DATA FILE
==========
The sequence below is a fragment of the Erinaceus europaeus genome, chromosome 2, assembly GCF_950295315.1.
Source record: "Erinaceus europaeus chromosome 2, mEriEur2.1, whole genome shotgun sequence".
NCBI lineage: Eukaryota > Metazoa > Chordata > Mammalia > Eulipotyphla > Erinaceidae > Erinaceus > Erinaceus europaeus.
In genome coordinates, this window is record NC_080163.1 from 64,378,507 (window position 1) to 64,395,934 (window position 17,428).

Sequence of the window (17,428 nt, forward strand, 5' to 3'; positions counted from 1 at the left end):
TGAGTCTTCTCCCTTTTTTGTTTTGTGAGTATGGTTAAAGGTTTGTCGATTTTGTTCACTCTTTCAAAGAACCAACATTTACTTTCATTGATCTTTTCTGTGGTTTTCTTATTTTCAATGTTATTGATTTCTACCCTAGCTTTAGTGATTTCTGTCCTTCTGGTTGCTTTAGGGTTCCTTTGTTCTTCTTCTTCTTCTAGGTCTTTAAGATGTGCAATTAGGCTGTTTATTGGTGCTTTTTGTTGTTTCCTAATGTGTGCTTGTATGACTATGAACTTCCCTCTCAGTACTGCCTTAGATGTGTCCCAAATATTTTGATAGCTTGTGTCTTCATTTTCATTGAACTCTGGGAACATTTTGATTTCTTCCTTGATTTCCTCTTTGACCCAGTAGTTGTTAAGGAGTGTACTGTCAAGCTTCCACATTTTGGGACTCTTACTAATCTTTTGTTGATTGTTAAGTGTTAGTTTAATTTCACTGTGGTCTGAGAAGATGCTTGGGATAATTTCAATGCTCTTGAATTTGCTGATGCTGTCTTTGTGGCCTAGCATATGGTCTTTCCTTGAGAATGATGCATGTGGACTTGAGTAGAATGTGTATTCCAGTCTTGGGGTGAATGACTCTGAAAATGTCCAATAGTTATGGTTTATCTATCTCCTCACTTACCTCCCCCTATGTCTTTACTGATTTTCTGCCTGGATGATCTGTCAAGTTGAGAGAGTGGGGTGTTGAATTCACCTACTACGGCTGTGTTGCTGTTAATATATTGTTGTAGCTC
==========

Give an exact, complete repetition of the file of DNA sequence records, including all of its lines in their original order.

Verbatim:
The sequence below is a fragment of the Erinaceus europaeus genome, chromosome 2, assembly GCF_950295315.1.
Source record: "Erinaceus europaeus chromosome 2, mEriEur2.1, whole genome shotgun sequence".
NCBI lineage: Eukaryota > Metazoa > Chordata > Mammalia > Eulipotyphla > Erinaceidae > Erinaceus > Erinaceus europaeus.
In genome coordinates, this window is record NC_080163.1 from 64,378,507 (window position 1) to 64,395,934 (window position 17,428).

Sequence of the window (17,428 nt, forward strand, 5' to 3'; positions counted from 1 at the left end):
TGAGTCTTCTCCCTTTTTTGTTTTGTGAGTATGGTTAAAGGTTTGTCGATTTTGTTCACTCTTTCAAAGAACCAACATTTACTTTCATTGATCTTTTCTGTGGTTTTCTTATTTTCAATGTTATTGATTTCTACCCTAGCTTTAGTGATTTCTGTCCTTCTGGTTGCTTTAGGGTTCCTTTGTTCTTCTTCTTCTTCTAGGTCTTTAAGATGTGCAATTAGGCTGTTTATTGGTGCTTTTTGTTGTTTCCTAATGTGTGCTTGTATGACTATGAACTTCCCTCTCAGTACTGCCTTAGATGTGTCCCAAATATTTTGATAGCTTGTGTCTTCATTTTCATTGAACTCTGGGAACATTTTGATTTCTTCCTTGATTTCCTCTTTGACCCAGTAGTTGTTAAGGAGTGTACTGTCAAGCTTCCACATTTTGGGACTCTTACTAATCTTTTGTTGATTGTTAAGTGTTAGTTTAATTTCACTGTGGTCTGAGAAGATGCTTGGGATAATTTCAATGCTCTTGAATTTGCTGATGCTGTCTTTGTGGCCTAGCATATGGTCTTTCCTTGAGAATGATGCATGTGGACTTGAGTAGAATGTGTATTCCAGTCTTGGGGTGAATGACTCTGAAAATGTCCAATAGTTATGGTTTATCTATCTCCTCACTTACCTCCCCCTATGTCTTTACTGATTTTCTGCCTGGATGATCTGTCAAGTTGAGAGAGTGGGGTGTTGAATTCACCTACTACGGCTGTGTTGCTGTTAATATATTGTTGTAGCTC